ANCHORAGE (KTUU) - The United States Attorney General has announced more than $10 million in emergency funding to help improve what he calls a public safety crisis in rural Alaska. The funding was outlined in a memo released by the Department of Justice Friday morning to address what William Barr calls, “an unacceptable, daily reality for Alaska Native people.”
Immediately, $6 million will be available to the state for law enforcement in Alaska Native villages. That will help pay for more Village Public Safety Officers, Village Police Officers, Tribal Police officers, and help to fund mobile jails.
Another $4.5 million will be funded in grants by the end of July. That will come from the Department's Office on Community Oriented Policing Services and will fund the wages and training for 20 officer positions for Alaska Native groups.
To address the need for children’s advocacy centers, the Office on Juvenile Justice and Delinquency Prevention will get some funding to help support those centers in Alaska’s rural hubs, including for services like forensic interviews and medical exams for young victims of domestic and sexual violence. Those finances will be part of $14 million the two offices have allocated to be shared between Alaska and the Lower 48.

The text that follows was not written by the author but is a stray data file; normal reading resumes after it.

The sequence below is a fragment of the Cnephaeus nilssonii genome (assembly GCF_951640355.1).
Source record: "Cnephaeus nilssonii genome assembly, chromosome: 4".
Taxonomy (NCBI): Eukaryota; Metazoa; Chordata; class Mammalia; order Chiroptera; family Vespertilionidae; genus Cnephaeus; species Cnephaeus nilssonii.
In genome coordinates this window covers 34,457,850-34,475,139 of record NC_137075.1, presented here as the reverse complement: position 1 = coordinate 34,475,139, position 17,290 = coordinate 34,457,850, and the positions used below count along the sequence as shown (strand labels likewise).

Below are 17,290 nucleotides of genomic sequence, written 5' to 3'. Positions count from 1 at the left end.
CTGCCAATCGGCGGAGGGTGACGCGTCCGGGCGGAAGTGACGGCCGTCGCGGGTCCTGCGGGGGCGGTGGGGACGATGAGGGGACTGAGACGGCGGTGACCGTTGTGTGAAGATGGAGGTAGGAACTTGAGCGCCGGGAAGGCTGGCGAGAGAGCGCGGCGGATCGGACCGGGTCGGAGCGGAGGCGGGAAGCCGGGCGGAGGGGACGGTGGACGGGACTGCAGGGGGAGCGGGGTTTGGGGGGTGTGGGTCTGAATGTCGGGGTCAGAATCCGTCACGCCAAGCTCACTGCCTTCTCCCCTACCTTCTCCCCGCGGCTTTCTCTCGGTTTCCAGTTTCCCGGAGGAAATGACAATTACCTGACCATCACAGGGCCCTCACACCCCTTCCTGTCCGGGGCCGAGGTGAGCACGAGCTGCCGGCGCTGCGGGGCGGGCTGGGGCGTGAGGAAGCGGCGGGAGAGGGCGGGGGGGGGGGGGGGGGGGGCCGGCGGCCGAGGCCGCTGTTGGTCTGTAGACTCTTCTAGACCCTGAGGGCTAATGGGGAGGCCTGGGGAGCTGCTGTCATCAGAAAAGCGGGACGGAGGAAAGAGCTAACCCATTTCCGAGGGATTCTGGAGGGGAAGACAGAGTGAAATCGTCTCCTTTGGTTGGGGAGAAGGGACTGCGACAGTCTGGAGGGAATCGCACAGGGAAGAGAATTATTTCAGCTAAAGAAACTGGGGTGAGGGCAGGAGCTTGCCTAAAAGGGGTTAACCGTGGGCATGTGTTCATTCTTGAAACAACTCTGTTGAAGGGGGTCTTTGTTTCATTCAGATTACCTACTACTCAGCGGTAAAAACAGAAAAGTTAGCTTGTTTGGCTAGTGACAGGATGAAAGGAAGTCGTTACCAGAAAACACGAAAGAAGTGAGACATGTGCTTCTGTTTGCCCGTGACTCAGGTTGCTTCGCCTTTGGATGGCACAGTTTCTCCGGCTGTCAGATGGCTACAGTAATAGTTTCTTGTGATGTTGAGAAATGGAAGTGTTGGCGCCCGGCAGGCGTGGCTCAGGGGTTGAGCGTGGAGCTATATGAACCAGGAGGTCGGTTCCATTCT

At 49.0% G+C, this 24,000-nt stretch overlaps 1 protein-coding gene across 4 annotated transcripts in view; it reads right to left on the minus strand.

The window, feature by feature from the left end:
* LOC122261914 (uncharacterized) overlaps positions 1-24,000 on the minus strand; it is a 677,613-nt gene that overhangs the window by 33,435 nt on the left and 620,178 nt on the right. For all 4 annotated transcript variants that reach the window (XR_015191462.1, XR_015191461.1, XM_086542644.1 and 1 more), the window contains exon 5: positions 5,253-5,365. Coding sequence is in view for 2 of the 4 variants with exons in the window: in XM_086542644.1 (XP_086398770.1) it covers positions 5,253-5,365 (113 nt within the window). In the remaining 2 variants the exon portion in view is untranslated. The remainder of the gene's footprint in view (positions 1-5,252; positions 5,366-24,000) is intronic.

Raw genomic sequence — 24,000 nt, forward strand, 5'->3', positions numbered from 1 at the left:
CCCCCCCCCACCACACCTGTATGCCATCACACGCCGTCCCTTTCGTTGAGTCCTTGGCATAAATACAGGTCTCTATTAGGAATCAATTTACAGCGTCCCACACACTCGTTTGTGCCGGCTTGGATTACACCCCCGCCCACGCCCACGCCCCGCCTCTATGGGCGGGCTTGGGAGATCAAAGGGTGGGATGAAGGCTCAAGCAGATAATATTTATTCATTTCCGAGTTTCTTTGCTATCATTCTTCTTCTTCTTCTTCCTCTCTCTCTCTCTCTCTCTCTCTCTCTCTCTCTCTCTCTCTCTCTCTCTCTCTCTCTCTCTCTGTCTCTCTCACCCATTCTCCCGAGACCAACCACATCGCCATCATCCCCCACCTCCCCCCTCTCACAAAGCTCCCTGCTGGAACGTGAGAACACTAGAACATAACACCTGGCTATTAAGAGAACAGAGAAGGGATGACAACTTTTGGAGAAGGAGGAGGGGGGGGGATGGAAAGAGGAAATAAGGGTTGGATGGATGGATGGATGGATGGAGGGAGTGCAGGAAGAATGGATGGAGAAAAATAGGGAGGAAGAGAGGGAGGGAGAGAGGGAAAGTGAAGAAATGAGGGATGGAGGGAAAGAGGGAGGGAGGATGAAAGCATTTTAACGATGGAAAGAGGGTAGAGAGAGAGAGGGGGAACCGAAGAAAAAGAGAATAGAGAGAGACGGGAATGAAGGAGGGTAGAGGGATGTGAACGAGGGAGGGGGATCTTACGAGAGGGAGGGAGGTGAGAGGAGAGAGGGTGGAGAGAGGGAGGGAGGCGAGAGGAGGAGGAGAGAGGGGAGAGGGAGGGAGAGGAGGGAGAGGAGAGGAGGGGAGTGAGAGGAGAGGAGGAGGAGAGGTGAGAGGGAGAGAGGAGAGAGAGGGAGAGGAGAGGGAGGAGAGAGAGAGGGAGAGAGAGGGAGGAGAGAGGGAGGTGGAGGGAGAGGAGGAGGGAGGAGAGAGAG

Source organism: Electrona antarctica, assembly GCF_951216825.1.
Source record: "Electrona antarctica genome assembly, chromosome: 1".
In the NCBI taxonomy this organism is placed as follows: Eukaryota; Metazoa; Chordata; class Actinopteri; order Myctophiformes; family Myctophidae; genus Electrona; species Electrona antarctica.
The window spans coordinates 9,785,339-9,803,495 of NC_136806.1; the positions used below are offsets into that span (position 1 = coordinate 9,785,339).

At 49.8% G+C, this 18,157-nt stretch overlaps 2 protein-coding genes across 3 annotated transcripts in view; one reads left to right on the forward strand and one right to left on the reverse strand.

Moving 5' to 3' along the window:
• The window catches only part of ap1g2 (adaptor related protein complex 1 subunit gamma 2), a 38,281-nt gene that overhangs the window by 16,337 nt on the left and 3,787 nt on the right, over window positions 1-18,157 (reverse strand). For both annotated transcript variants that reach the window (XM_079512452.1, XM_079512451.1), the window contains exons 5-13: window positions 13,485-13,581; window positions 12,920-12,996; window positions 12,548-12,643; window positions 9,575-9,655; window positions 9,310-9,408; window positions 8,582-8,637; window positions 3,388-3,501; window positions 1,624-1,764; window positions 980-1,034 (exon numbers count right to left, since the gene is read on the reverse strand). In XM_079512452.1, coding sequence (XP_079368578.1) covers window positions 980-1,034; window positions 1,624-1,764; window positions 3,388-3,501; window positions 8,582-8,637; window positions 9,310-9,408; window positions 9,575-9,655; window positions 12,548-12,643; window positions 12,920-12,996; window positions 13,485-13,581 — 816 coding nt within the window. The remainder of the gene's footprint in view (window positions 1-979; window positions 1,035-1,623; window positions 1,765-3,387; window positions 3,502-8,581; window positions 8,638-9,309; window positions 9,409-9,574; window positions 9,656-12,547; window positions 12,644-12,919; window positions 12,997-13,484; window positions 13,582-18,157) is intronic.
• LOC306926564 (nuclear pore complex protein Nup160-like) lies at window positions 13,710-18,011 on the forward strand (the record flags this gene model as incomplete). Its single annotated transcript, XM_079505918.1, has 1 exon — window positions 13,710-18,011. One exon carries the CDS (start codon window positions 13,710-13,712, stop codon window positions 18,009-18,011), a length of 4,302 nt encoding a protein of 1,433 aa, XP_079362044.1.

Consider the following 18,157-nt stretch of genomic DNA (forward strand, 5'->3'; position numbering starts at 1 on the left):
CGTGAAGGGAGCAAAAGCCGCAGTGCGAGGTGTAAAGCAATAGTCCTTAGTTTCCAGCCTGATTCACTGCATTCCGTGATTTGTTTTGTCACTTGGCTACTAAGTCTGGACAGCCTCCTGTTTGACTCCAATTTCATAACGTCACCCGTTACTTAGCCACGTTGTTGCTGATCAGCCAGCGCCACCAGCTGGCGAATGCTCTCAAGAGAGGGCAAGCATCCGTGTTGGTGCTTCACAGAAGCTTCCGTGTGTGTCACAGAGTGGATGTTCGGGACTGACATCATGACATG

Meanwhile, the DoJ says a Rural Alaska Violent Crime Reduction working group will be led by U.S. Attorney Bryan Schroder to identify more ways to strengthen the presence and effectiveness of tribal, state and federal law enforcement in the rural areas. The memo says that group will focus especially on domestic violence and crimes against children. Those efforts will also be bolstered with another $162,000 in funds to begin a Project Safe Neighborhoods target site covering rural Alaska.
The Department of Justice also shared some issues it plans to tackle in the near future:
• Providing training to equip staff to tend to female victims of sexual assault, and implement community training.
• An application extension for Crime Victim Funding for direct services including advocacy, shelters, child and elderly victims
• An application extension for programs that assist with mental health and substance abuse, including crime reduction and re-entry
• The availability of two programs, especially with Alaska in mind; the Anti-Methamphetamine Program and the Anti-Heroin Task Force
The U.S. Attorney General said in the memo, “With this emergency declaration, I am directing resources where they are needed most and needed immediately, to support the local law enforcement response in Alaska Native communities, whose people are dealing with extremely high rates of violence.”
Barr is also calling on each component of the Department to submit its plans within the month that will further support these efforts' success.
Barr says he plans to travel to other locations in Indian country in the Lower 48, as he noted that the issues seen in Alaska are pervasive in those indigenous communities as well.
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